Friday, August 6, 2010
The U.S. State Department released its country reports on terrorism for 2009 yesterday. Not surprisingly, much of the focus was on al-Qa'ida. The U.S. intelligence community assessed that al-Qa’ida and its affiliates, particularly al-Qa’ida in the Arabian Peninsula (AQAP), continue to be actively engaged in operational plotting against the United States. Al-Qa’ida in Pakistan remain the biggest terrorist security threat to the U.S. homeland.
The U.S. government also determined that al-Qa’ida suffered several significant setbacks in 2009 due to Pakistani military operations aimed at eliminating militant strongholds, leadership losses, and increased difficulty in raising money, training recruits, and planning attacks outside of the region. In addition, more imams, clerics, and former militants are speaking out against al-Qa’ida.
The report also concludes that "Iran continued its financial, material, and logistical support for Hizballah, HAMAS, and other terrorist and militant groups throughout the Middle East and Central Asia. Syria also continued to provide safe-haven as well as political and other support to HAMAS, Palestinian Islamic Jihad, the Popular Front for the Liberation of Palestine-General Command, and a number of other designated Palestinian terrorist groups."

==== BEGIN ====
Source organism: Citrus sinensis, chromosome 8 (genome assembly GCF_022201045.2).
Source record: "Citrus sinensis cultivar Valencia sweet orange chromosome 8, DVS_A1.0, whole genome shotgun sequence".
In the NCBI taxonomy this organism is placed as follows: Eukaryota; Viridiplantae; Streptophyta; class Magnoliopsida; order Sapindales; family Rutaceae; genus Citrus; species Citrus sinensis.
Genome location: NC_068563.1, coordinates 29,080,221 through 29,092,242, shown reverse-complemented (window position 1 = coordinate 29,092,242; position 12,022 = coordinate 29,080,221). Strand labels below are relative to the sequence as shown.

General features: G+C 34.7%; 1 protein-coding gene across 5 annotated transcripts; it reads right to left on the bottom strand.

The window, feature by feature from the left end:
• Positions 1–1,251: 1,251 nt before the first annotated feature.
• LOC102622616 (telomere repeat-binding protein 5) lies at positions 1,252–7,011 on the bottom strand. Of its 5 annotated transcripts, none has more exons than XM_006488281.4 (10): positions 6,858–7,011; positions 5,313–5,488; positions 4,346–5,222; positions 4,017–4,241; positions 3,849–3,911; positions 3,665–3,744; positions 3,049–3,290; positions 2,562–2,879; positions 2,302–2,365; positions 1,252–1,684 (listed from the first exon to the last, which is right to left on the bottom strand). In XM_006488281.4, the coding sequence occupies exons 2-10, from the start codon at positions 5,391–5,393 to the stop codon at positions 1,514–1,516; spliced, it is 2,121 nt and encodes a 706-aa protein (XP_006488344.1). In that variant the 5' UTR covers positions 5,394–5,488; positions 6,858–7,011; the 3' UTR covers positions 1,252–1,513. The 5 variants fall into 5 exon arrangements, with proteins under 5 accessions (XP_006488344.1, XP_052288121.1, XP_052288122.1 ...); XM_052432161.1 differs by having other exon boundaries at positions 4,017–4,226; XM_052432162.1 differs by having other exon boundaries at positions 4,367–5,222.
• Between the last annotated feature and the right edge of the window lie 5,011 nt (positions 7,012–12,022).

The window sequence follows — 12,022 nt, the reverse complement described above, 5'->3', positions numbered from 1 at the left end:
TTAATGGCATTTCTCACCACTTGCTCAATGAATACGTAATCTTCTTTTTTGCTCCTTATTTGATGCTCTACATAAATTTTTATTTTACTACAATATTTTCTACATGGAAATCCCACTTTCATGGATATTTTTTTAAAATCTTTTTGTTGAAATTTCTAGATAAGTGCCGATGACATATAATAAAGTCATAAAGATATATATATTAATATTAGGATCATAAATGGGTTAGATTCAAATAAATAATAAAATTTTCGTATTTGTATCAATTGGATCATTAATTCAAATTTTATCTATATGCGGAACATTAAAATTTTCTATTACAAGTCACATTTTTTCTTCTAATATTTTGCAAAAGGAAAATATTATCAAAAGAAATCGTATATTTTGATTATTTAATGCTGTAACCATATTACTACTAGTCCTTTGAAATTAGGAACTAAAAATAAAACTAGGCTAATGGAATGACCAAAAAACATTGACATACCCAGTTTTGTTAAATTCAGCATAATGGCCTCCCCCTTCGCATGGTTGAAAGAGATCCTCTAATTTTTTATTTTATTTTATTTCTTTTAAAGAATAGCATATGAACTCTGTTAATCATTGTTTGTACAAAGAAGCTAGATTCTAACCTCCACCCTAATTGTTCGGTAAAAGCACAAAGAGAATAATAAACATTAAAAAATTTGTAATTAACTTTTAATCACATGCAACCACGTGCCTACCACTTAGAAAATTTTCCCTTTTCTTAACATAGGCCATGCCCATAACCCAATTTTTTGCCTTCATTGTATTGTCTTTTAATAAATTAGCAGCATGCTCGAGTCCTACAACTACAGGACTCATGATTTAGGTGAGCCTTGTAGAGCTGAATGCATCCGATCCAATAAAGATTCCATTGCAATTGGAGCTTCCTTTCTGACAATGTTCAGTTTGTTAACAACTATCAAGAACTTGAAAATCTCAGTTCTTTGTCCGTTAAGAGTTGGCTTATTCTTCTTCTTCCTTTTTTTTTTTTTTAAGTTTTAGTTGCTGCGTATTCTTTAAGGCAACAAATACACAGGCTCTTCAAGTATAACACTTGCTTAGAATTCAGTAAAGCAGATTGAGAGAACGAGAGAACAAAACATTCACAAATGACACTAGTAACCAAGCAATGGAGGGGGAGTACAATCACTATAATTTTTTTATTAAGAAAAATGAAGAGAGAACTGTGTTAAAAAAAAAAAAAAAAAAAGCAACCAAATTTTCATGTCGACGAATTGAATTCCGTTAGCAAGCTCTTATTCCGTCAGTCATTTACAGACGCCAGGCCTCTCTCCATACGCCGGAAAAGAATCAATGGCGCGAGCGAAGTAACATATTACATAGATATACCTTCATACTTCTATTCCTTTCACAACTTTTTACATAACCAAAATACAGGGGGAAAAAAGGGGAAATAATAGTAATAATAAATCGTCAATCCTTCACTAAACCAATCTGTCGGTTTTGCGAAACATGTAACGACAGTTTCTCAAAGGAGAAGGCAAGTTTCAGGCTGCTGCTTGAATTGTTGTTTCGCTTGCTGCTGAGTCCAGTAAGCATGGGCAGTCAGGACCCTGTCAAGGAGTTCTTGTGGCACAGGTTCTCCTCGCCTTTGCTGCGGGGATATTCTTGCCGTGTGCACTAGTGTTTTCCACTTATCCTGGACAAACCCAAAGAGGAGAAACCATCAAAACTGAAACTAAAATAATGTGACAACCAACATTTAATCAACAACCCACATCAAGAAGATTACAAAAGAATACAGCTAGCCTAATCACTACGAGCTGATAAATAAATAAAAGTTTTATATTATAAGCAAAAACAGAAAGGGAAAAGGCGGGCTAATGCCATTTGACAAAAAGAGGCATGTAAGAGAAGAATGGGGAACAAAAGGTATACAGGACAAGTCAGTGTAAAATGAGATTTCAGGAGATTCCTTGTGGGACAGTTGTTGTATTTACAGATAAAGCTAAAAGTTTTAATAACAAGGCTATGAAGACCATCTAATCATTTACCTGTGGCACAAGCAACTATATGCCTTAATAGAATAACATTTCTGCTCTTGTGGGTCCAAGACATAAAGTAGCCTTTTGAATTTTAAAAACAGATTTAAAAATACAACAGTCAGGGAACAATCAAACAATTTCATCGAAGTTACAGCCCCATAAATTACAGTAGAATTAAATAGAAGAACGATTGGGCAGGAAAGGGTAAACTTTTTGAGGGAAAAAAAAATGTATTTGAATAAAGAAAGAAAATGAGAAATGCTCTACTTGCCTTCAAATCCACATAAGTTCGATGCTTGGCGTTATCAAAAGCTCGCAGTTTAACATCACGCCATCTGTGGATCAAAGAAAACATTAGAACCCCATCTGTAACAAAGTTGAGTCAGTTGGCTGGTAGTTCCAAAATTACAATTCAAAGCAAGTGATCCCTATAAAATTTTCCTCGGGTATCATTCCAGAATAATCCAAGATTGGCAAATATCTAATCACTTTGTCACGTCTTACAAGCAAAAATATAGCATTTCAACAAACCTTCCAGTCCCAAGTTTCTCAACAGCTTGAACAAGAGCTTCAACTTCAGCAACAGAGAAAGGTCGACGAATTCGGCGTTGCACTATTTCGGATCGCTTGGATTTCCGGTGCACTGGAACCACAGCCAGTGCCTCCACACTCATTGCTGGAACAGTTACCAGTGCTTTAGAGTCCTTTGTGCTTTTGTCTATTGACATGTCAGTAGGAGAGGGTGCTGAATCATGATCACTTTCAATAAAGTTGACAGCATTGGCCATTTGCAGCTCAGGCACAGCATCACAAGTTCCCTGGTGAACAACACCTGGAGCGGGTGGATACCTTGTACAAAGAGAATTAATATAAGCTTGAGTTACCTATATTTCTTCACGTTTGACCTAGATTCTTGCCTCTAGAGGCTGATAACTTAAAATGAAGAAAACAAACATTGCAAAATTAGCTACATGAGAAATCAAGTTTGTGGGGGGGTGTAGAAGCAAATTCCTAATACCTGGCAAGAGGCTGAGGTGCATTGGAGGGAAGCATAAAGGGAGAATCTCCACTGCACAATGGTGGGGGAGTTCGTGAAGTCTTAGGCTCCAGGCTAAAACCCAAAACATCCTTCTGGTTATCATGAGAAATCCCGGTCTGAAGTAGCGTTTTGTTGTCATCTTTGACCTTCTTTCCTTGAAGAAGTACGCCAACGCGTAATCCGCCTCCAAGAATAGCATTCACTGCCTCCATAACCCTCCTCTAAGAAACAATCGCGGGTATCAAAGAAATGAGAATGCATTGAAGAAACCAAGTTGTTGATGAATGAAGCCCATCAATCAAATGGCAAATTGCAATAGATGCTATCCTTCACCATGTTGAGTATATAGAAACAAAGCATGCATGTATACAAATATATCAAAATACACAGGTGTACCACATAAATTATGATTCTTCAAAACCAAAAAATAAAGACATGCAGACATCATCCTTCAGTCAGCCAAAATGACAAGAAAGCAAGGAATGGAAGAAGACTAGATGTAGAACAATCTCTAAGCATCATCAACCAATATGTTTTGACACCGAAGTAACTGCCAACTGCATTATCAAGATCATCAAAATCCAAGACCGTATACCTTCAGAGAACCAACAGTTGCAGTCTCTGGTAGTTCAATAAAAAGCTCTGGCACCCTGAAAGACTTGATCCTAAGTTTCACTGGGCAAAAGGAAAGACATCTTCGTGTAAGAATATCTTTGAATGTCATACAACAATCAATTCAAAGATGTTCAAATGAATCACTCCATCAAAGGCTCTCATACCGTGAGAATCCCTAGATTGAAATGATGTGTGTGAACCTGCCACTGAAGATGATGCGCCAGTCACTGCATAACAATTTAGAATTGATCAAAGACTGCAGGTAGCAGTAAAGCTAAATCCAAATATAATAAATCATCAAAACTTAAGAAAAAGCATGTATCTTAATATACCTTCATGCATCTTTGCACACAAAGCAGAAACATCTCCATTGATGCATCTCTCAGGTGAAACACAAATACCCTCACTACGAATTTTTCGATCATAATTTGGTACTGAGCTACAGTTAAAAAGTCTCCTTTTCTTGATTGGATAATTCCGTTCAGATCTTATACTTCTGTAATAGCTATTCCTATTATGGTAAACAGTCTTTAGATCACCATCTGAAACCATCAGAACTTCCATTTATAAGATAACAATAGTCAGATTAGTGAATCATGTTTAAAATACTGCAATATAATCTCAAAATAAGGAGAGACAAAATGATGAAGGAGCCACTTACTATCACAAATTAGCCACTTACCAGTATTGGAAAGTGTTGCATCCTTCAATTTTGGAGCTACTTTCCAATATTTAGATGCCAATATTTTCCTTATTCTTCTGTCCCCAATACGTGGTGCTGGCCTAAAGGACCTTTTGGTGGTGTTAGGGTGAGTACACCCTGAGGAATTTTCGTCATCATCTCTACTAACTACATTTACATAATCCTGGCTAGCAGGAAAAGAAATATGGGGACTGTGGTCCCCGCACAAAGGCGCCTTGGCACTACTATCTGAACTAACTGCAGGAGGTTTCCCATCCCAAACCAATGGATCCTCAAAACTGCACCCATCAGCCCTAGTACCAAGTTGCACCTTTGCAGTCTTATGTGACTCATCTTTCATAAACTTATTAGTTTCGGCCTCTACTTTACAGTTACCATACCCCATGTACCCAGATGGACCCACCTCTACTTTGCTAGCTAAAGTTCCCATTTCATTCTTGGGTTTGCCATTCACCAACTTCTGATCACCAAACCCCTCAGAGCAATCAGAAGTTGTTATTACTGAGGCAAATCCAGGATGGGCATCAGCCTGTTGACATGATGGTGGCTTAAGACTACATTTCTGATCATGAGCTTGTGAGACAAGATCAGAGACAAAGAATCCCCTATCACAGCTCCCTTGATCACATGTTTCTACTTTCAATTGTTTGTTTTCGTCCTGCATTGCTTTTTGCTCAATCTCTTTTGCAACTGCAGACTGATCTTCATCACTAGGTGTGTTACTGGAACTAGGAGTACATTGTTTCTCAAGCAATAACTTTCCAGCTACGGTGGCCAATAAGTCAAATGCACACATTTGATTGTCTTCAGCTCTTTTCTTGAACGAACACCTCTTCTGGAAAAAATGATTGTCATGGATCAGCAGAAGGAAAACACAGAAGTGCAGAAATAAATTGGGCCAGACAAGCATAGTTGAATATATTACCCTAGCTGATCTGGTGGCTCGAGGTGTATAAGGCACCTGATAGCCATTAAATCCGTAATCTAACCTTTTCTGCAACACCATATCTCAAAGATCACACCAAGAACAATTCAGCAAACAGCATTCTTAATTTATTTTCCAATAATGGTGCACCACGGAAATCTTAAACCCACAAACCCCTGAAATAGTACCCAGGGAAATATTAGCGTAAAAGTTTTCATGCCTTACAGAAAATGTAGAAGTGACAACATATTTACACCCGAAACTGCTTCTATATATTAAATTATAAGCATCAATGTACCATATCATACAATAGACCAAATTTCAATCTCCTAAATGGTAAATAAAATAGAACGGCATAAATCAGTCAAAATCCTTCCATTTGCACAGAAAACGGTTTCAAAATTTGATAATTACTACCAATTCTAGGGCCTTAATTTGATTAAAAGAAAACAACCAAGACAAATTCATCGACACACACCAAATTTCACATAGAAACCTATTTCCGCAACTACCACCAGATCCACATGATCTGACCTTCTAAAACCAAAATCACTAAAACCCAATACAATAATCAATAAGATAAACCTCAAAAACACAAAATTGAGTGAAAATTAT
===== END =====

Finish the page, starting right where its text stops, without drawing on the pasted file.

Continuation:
The United States is working to combat terrorism by promoting effective civilian law enforcement, good governance, and the rule of law in states where terrorists operate. According to the State Department, "A major focus of this work involves effectively building capacity and making counterterrorism training for police, prosecutors, border officials, and members of the judiciary more systematic, more innovative, and far reaching. Dozens of countries have passed counterterrorism legislation or strengthened existing laws that provide their law enforcement and judicial authorities with tools to bring terrorists to justice."
Overall, the National Counterterrorism Center (NCTC) estimates that there were 11,000 terrorist attacks in 83 countries in 2009, resulting in more than 15,700 deaths, which represents a 6% decrease in attacks and a 5% decrease in deaths from the previous year.